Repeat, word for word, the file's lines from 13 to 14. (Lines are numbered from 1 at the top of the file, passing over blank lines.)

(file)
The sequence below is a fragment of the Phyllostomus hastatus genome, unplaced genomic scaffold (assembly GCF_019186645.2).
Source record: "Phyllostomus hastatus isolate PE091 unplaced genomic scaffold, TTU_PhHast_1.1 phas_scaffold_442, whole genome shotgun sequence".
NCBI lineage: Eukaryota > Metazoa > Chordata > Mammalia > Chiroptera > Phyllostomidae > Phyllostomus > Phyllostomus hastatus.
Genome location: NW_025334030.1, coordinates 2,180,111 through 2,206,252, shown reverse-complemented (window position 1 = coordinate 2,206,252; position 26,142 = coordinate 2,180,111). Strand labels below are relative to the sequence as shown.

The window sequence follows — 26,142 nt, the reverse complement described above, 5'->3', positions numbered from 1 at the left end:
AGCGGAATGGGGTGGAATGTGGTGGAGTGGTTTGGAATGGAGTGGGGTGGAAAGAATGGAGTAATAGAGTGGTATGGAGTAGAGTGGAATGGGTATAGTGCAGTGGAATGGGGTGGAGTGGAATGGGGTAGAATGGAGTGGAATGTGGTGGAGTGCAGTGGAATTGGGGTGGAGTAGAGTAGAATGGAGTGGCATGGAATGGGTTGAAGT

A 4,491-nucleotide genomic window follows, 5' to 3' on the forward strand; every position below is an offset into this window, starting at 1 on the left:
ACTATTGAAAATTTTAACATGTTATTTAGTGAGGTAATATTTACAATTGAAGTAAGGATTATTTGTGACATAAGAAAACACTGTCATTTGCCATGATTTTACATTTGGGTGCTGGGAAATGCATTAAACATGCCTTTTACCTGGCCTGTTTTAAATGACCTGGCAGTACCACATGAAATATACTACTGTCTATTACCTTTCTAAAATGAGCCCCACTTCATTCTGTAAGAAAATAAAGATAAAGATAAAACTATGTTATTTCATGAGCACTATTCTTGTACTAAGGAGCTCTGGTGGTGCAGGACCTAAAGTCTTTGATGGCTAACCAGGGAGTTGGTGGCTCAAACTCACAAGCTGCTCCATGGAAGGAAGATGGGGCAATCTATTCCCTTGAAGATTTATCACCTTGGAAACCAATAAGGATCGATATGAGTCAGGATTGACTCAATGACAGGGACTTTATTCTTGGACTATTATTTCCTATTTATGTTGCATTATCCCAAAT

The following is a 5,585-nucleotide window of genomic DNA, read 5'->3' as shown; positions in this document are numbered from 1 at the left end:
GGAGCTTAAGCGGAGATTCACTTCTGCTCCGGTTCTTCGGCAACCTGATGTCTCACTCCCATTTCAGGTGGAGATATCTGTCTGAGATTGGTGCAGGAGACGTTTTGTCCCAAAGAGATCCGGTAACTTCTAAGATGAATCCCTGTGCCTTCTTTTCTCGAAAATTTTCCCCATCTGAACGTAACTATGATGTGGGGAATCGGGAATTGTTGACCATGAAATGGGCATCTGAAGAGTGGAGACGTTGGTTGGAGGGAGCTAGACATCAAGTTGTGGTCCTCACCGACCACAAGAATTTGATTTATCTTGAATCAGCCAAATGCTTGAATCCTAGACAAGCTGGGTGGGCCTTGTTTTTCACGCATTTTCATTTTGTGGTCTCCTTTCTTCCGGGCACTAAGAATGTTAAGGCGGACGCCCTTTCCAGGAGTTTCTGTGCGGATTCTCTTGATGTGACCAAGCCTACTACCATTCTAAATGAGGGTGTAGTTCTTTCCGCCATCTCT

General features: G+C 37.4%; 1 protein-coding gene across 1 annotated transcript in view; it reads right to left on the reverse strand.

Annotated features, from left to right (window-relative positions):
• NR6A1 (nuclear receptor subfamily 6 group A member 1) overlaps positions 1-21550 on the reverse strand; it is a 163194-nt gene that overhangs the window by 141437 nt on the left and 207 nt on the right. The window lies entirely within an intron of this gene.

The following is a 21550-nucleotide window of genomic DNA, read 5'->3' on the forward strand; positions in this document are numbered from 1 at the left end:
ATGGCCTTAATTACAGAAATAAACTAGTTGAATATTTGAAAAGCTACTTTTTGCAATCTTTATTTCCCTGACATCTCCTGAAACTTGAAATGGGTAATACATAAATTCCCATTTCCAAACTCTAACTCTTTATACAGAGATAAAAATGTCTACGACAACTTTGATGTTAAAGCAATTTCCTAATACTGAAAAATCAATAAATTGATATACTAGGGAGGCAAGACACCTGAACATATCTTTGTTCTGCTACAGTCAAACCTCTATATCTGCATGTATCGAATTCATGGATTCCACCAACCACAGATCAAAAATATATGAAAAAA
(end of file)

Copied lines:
• NR6A1 (nuclear receptor subfamily 6 group A member 1) overlaps positions 1-21550 on the reverse strand; it is a 163194-nt gene that overhangs the window by 141437 nt on the left and 207 nt on the right. The window lies entirely within an intron of this gene.

The following is a 21550-nucleotide window of genomic DNA, read 5'->3' on the forward strand; positions in this document are numbered from 1 at the left end: